KARACHI: For the first time in the country’s history, exchange companies have said there are removing a self-imposed cap on the selling and buying of dollars in the open market from Wednesday (today) — a system they said has created a black market offering better returns, stifled inflows from official channels and reduced remittances sent by Pakistanis working abroad.

The announcement was made after a detailed meeting of exchange companies from across the country on Tuesday. Their representatives will also meet top officials of the State Bank of Pakistan (SBP) — the regulator of the exchange companies — in the morning today to discuss the matter.

“We have decided to remove the cap on the dollar rate in the open market to bring the rate on a par with the grey market,” Malik Bostan, the chairman of the Exchange Companies Association of Pakistan (ECAP), said in a video message.

Removing the cap would help counter the grey market and improve the availability of dollars in the open market, he said, adding that sellers had disappeared due to this price difference.

Bankers believe that this decision of the open market might lead to a single exchange rate in the country and thus help fulfil the IMF’s demand for a stable exchange rate.

Exchange companies to meet SBP officials; Bostan says decision to bring dollar rate on par with grey market

The exchange rate has been primarily hit hard by a steep decline in the central bank’s foreign exchange reserves, which have shrunk to $4.6 billion. Currency experts say the rupee has been falling “despite being managed” by the SBP.

Amid a shortage of dollars, the gap between its rates in the interbank and open markets has significantly widened, drastically hurting the economy and diverting remittances from the legal banking channel to the grey market, which has been offering the dollar at Rs270 against Rs30 in the interbank market and Rs240 in the open market.

The wide difference has also hit the remittances sent by Pakistanis working abroad, as they get much high rates via informal money transfer channels like hawala.

Some experts have hinted that the shortage of dollars could cause rationing of petrol and diesel in the next two to three months, ultimately hitting the trade and industry and even the agricultural sector, which needs diesel during the harvesting season.

The exchange companies’ Tuesday meeting was chaired by Mr Bostan, and was also attended by ECAP General Secretary Zafar Paracha.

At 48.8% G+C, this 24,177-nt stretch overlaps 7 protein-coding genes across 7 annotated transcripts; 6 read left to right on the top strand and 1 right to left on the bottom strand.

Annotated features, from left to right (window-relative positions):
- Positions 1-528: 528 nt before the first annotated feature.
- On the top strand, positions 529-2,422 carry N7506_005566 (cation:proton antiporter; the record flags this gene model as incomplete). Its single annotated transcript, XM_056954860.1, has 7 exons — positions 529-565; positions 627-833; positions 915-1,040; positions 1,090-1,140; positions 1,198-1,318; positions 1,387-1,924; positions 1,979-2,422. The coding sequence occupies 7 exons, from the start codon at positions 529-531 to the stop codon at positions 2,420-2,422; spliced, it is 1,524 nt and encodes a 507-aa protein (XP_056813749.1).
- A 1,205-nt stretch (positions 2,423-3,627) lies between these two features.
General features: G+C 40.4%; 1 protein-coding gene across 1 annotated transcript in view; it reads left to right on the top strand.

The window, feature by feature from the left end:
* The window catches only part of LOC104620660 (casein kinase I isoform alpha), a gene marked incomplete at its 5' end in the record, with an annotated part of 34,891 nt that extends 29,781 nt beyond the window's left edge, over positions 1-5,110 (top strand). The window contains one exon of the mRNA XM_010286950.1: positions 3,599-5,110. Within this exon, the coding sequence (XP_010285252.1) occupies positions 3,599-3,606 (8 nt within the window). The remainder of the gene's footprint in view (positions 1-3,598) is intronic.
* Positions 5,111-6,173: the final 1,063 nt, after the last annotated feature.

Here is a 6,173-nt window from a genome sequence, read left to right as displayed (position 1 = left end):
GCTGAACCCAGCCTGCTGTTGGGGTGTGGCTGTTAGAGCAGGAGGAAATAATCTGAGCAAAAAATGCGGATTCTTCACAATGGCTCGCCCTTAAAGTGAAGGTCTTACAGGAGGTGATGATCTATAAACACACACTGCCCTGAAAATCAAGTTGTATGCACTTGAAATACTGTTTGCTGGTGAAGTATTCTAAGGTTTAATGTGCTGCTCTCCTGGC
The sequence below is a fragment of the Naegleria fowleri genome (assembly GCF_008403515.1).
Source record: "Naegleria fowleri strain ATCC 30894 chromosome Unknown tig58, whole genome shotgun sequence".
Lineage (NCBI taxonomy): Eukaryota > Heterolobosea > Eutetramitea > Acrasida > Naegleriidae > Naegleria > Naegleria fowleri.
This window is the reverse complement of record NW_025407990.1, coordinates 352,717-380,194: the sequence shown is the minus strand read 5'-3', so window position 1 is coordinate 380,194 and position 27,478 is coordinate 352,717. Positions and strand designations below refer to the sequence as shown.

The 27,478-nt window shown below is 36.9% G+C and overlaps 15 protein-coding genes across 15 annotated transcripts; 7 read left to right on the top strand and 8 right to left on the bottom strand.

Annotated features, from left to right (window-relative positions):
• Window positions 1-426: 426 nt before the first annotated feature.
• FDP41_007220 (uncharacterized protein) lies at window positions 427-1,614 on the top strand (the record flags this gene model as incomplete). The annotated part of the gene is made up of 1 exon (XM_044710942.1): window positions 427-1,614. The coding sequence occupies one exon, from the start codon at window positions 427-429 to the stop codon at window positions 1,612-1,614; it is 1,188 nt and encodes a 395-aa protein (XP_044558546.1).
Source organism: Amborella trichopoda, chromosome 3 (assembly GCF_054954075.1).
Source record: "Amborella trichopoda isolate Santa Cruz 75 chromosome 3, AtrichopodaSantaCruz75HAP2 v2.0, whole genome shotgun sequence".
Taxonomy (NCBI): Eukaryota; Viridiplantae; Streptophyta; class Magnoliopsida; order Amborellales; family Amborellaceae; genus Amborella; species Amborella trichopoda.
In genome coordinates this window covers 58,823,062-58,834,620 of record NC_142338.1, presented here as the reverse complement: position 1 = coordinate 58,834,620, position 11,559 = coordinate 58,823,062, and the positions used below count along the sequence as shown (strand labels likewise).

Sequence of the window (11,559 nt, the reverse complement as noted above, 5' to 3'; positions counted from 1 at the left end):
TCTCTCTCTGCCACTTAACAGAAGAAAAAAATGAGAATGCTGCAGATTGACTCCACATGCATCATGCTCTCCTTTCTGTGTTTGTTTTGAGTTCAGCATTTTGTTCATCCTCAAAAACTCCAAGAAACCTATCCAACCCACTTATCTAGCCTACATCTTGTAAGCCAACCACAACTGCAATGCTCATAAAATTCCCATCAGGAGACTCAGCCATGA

In a detailed statement issued after the meeting, Mr Bostan said the decision to cap the dollar rate had proved to be “negative”. He said, “Instead of falling, the dollar rate increased, resulting in the unavailability of the greenback in the market, which also gave birth to the black market.”

He lamented that citizens that wished to buy dollars for travelling or funding their education and health expenses were not able to do so and had to turn to the black market.

He said that the situation had created a “panic in the market”, leading the government to believe exchange companies were “deliberately blackmailing” them.

“Keeping these things in mind, we made a decision,” he said, adding that the association is scheduled to meet central bank officials today at 9am.

“We have a meeting with the SBP deputy governor tomorrow (Wednesday) morning as the governor is in Islamabad,” Mr Bostan said. “We will take them into confidence over the decision […] the cap imposed in the national interest has proven to be negative.”

He said the black market needed to be curbed, and the only way to do this was to remove the cap on the dollar rate.

“When people are able to purchase dollars easily, the rate of the greenback will automatically start to decrease,” the ECAP chairman said. “Remittances will also increase when the intermarket and the pre-market rates become the same.”

ECAP’s Mr Paracha said the exchange companies were already selling dollars at Rs255 to banks for credit cards, and common Pakistanis were suffering from this. Removing the cap “is the right decision, and I am sure this will bring stability to the exchange market”, he said.

Published in Dawn, January 25th, 2023

Opinion

Editorial

Blatant Islamophobia
Updated 30 Jan, 2023

Blatant Islamophobia

Muslim extremists and terrorist outfits are emboldened by hateful acts.
Modern slavery
30 Jan, 2023

Modern slavery

MODERN slavery is a wide-ranging term that can encompass a multitude of scenarios. Common to all of them, however, ...
Remarkable Sania
30 Jan, 2023

Remarkable Sania

BRINGING to a close a career in which she smashed stereotypes, Sania Mirza delivered almost the perfect ending in ...
Losing grip
Updated 29 Jan, 2023

Losing grip

The state and the government are responsible for providing Imran with the security he deserves as a former prime minister.
Telling silence
Updated 29 Jan, 2023

Telling silence

THE silence of the Sindh government over the recent exposé in this paper about Karachi’s water tanker mafia ...
Palestine escalation
29 Jan, 2023

Palestine escalation

THE fire of conflict once again threatens to envelop the land of Palestine, as the growing cycle of violence refuses...